Fig. 7: Correlations between the spatial distribution of sensory-motor drivers (FCD-STD correlational spatial maps) and gene expression spatial maps.
figure 7

A Difference in normalized expressions of parvalbumin and somatostatin (PVALB-SST) from the Allen Human Brain Atlas (AHBA). Panel is a re-rendering of ref. 30. B Correlation between empirical FCD-STD correlational map (Fig. 6B) and PVALB-SST gene expression map. C Correlation between simulated FCD-STD correlational map (Fig. 6C) and PVALB/SST gene expression map. D Table of correlations between FCD-STD correlational spatial maps and two gene expression maps: PVALB-SST and first principal component of gene expression26,43. The “spin test” tested the significance of the correlations while controlling for spatial autocorrelation. The “random gene pair” tested for the specificity of PVALB-SST by randomly sampling pairs of brain-specific genes. P-values that survived the false discovery rate (q < 0.05) are bolded. Standard deviations reported in the table were obtained by bootstrapping. Source data are provided as a Source Data file.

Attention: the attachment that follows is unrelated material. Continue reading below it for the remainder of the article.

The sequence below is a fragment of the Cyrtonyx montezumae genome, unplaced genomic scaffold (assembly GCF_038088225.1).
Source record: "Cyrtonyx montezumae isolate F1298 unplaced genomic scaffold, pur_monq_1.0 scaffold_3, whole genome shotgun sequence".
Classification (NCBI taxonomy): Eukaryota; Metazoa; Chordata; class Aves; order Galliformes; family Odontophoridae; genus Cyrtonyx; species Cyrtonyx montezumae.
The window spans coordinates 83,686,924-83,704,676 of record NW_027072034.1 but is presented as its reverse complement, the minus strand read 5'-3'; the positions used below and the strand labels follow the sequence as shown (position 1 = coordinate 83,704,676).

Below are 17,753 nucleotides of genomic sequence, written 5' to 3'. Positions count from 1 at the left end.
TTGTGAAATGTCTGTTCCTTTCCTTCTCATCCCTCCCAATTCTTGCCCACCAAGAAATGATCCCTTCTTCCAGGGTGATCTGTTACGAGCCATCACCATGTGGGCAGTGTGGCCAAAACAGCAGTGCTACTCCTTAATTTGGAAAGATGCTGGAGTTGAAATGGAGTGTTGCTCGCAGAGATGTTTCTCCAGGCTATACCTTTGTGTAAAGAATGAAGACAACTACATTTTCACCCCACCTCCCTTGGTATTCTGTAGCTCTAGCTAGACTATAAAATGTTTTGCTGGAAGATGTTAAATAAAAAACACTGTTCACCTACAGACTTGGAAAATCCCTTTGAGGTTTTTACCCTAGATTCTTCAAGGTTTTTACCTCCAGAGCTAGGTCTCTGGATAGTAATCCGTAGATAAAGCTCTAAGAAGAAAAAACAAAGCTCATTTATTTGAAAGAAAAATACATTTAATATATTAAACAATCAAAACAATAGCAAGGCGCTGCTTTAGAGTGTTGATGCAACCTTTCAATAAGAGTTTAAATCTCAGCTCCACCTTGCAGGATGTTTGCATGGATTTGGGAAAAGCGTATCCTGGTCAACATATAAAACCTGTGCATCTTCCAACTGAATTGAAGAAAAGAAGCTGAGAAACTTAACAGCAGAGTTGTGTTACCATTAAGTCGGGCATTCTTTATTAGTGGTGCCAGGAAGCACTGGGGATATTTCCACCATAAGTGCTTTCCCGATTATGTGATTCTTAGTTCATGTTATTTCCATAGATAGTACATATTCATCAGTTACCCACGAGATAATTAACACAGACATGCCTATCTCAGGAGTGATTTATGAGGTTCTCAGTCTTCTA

PVALB-SST (Fig. 7A) was averaged within each cortical ROI and correlated with the FCD-STD correlational spatial maps (Fig. 6). The correlations were 0.72 and 0.65 for the empirical (Fig. 7B) and simulated (Fig. 7C) data, respectively. As shown in Fig. 7D, both correlations were significant based on spin-tests preserving spatial autocorrelation41,42. To test for specificity of PVALB-SST, a null distribution was also generated based on random pairs of brain-specific genes. Both correlations were again significant (Fig. 7D). Overall, this suggests that the spatial distribution of sensory-motor drivers was associated with the differential expression of PVALB and SST

Given that previous studies have suggested the existence of multiple similar gene expression gradients, the first principal component of AHBA brain-specific gene expression data26,43 was correlated with the FCD-STD correlational spatial maps (Fig. 6). The first gene expression principal component was also correlated with both empirical and simulated FCD-STD spatial maps, although the correlations were slightly weaker than the correlations with the PVALB-SST gene expression map (Fig. 7D).

The recurrent connection strength \(w\) and noise amplitude \(\sigma\) were also correlated with the PVALB-SST gene expression map under the spin-test, but not the random-gene-pair tests. This suggests a lack of specificity to PVALB-SST (Fig. 7D). The external input \(I\) was not correlated with any gene expression pattern.

Specificity of T1w/T2w map and FC gradient